Identity and heritage: How Arabic calligraphy is an important part of Saudi culture
Calligraphy is an art form that has existed in the Arab world for centuries, transforming simple words into a more poignant form of expression, originating when artists of old times would design elaborate and graceful flows of words from the holy Quran. It’s a part of Saudi Arabian cultural identity that is taken pride in and beloved by many; today, you can see the art of calligraphy decorating the streets of the kingdom in the form of sculptures and art installations all over the cities – as part of an initiative by the Ministry of Culture launched in 2020 under the name “Year of Arabic Calligraphy” and continued through 2021.
The first Arabic inscriptions can be found in carvings dating back as early as the 6th century BCE. The earliest form of these scripts is known as Jazm, which inspired a variety of scripts including the Naskhi style which was favored by Prophet Mohammed (PBUH) and his companions, and the Kufic style script that by the 7th century had become popular for its geometric design and for its use inscribing the Quran. As Kufic evolved and inspired other forms, a more cursive style became prevalent around the 12th century.
Lebanese calligrapher Kamel Al Baba wrote about the Moors of Spain copying Arabic Calligraphy in designing arabesque-style decorations, and as a result Andalusian vases are found today with what resembles Arabic but makes no sense to an Arabic reader, where the designs were only used for beauty rather than meaning. However, to many the art of Arabic calligraphy is an important aspect of the Arab identity.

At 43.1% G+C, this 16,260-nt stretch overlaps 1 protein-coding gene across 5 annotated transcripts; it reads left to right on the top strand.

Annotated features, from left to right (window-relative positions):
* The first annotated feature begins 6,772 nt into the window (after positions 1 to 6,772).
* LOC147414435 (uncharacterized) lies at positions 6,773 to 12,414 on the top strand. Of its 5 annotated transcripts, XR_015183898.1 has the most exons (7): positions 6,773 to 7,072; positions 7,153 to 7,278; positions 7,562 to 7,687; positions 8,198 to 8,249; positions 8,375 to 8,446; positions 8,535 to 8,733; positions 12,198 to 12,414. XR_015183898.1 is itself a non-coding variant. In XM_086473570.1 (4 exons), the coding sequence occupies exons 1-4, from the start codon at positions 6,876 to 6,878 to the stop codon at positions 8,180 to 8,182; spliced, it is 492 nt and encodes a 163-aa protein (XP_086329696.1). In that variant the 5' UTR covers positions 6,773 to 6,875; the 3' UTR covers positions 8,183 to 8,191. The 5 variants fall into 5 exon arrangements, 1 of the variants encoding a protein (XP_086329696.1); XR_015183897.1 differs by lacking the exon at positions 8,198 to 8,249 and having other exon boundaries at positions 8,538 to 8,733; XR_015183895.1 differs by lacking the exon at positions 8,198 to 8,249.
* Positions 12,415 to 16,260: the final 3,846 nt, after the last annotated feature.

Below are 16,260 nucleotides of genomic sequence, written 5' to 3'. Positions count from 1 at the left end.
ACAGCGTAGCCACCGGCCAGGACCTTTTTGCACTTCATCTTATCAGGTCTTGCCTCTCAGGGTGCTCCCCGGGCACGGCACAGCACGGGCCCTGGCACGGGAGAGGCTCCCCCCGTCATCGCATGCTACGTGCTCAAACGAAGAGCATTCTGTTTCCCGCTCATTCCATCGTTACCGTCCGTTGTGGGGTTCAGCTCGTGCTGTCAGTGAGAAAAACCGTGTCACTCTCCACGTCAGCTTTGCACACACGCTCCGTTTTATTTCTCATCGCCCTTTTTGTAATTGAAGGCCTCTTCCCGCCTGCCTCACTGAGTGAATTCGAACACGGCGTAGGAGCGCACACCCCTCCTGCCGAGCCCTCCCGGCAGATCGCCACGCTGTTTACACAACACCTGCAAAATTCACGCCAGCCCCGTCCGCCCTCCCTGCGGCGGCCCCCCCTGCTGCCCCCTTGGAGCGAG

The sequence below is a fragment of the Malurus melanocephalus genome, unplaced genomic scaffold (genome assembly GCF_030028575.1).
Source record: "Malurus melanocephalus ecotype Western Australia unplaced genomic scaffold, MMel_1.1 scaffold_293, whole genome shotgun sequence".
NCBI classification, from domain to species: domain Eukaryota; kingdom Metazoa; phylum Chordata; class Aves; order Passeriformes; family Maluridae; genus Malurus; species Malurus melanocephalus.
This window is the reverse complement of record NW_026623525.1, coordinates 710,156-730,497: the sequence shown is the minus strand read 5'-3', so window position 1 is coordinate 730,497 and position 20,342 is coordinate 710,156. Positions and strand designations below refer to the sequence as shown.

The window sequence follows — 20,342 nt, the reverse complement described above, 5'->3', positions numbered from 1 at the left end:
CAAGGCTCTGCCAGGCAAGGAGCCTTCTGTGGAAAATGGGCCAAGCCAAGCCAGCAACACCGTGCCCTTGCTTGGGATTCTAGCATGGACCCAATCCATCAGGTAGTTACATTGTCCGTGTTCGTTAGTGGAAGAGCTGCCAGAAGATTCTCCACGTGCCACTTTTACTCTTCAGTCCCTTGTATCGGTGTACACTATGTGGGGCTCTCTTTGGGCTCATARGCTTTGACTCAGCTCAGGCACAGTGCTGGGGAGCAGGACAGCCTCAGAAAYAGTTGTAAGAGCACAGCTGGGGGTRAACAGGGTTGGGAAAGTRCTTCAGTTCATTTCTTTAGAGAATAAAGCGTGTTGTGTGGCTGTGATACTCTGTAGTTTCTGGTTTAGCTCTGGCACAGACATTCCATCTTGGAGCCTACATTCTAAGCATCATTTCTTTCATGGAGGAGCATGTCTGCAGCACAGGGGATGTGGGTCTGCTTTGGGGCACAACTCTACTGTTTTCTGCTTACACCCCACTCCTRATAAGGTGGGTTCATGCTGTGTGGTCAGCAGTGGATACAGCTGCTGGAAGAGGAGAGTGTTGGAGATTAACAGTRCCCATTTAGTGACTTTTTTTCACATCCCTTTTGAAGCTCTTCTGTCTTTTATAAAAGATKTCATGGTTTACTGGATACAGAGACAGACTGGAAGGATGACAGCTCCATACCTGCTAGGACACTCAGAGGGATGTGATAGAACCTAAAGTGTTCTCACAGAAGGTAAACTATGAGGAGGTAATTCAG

As Nugamshi, a talented Saudi contemporary artist who has presented calligraphy-based art performances and installations around the US and Middle East using unusual tools and mediums, says, “I believe one of the most beautiful arts in human history is Arabic calligraphy and calligraphy in general. When you see a Chinese character, you associate it in your memory immediately with a flash of something about the culture; it’s the same for Arabic calligraphy. This is why I believe the characters, or the language, is the most powerful identity.”
Its significance as a cultural art form is so great that it has recently been officially registered in UNESCO’s Representative List of the Intangible Cultural Heritage of Humanity as “Arabic Calligraphy: Knowledge, Skills, and Practices”.
King Abdulaziz Center for World Culture located in Dhahran – also known as Ithra – offers the opportunity to explore the history and varied designs of Arabic calligraphy through its participation in the MoC’s initiative, providing exhibits, workshops, and other educational programs aiming to teach and implement this historic art form.
Plan an incredible sightseeing trip with Sana Tourism to experience calligraphy art installations (and more) first hand, our expertise in the tourism field has enabled us to craft many fantastic trips for travelers to the kingdom. Reach out to us now with any inquiries!